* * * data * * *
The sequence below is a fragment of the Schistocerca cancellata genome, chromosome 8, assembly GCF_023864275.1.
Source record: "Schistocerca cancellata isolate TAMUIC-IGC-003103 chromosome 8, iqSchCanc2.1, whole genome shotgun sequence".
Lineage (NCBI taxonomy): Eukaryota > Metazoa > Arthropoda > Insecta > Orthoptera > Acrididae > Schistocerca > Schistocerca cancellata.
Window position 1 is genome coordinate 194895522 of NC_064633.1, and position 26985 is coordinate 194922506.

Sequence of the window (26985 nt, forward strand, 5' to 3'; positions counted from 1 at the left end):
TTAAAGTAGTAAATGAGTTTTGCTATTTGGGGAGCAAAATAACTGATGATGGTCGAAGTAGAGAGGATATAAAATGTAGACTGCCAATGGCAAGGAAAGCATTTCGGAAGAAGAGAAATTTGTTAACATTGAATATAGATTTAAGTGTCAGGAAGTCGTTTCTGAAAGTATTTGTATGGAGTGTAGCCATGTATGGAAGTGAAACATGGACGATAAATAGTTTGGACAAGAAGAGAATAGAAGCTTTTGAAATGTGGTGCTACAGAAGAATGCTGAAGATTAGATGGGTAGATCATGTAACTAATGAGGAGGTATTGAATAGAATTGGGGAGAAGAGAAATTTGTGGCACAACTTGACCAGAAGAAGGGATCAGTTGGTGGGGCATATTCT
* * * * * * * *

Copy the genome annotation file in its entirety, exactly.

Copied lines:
The sequence below is a fragment of the Schistocerca cancellata genome, chromosome 8, assembly GCF_023864275.1.
Source record: "Schistocerca cancellata isolate TAMUIC-IGC-003103 chromosome 8, iqSchCanc2.1, whole genome shotgun sequence".
Lineage (NCBI taxonomy): Eukaryota > Metazoa > Arthropoda > Insecta > Orthoptera > Acrididae > Schistocerca > Schistocerca cancellata.
Window position 1 is genome coordinate 194895522 of NC_064633.1, and position 26985 is coordinate 194922506.

Sequence of the window (26985 nt, forward strand, 5' to 3'; positions counted from 1 at the left end):
TTAAAGTAGTAAATGAGTTTTGCTATTTGGGGAGCAAAATAACTGATGATGGTCGAAGTAGAGAGGATATAAAATGTAGACTGCCAATGGCAAGGAAAGCATTTCGGAAGAAGAGAAATTTGTTAACATTGAATATAGATTTAAGTGTCAGGAAGTCGTTTCTGAAAGTATTTGTATGGAGTGTAGCCATGTATGGAAGTGAAACATGGACGATAAATAGTTTGGACAAGAAGAGAATAGAAGCTTTTGAAATGTGGTGCTACAGAAGAATGCTGAAGATTAGATGGGTAGATCATGTAACTAATGAGGAGGTATTGAATAGAATTGGGGAGAAGAGAAATTTGTGGCACAACTTGACCAGAAGAAGGGATCAGTTGGTGGGGCATATTCT